Is there a Quaker testimony that incorporates the ideal of becoming whole?
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A member of Redwood Forest Meeting in Santa Rosa, Calif., Elizabeth Boardman has written a number of articles and books about Quaker faith and practice. Her latest, a thoughtful and sexy book with chapters on androgyny and leadings, is called Barbara and Elizabeth: Late Life Lovers.Posted in: Drugs, Reflection
Our introduction to the January Issue.
Watching someone’s drug use spiral out of control.
Andrew Huff served with Quaker Voluntary Service in Boston, Mass., in 2015–16. He attends Central Philadelphia (Pa.) Meeting.Posted in: 2020, Drugs, Features
When can drugs bring us closer to God?
Joe McHugh lives in Minnesota, writes frequently for a variety of publications, and his book, Startled by God: Wisdom from Unexpected Places, was published in 2013. He has served in interim leadership positions at Friends School of Minnesota and Carolina Friends School.Posted in: Drugs, Features
What keeps us from helping fellow Friends with drug addictions?
Johanna Jackson is a young adult Friend, and a member of State College (Pa.) Meeting. She is a recent graduate of the School of the Spirit's "On Being a Spiritual Nurturer" program, class of 2019. She can be reached at [email protected].Posted in: Drugs, Features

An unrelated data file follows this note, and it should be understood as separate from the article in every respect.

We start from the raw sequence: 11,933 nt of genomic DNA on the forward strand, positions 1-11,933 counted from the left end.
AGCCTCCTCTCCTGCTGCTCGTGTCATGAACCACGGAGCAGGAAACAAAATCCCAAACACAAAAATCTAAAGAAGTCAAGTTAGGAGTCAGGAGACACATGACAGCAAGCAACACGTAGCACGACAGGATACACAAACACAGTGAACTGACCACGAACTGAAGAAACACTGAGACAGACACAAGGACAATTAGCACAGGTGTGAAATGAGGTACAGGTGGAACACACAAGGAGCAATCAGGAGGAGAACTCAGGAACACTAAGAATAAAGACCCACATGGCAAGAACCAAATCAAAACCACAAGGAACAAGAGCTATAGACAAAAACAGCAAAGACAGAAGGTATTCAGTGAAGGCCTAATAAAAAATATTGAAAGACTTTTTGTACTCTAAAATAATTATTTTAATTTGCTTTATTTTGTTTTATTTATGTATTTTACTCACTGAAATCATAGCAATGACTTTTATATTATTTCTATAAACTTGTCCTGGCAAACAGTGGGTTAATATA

How can we respond to the catastrophes brought on by the war on drugs?
Eric E. Sterling is executive director of Criminal Justice Policy Foundation in Silver Spring, Md. He is co-clerk of the Ministry and Worship Committee of Bethesda (Md.) Meeting and a graduate of Haverford College.Posted in: Drugs, Features
The rhythms of a life stuck in a daily cycle of brokenness and violence.
r. scot miller attends Red Cedar Meeting in Lansing, Mich., with his spouse, Jenn, and their family. He holds graduate degrees from Earlham School of Religion (MA and MDiv) and Grand Valley State University (MSW). He is currently a PhD student at Chicago Theological Seminary.Posted in: Drugs, Features
FJ Poetry: “Bumbling along…”
Letters from our readers.
A Friend responds to the New York Times opinion column on Quakers and pronouns.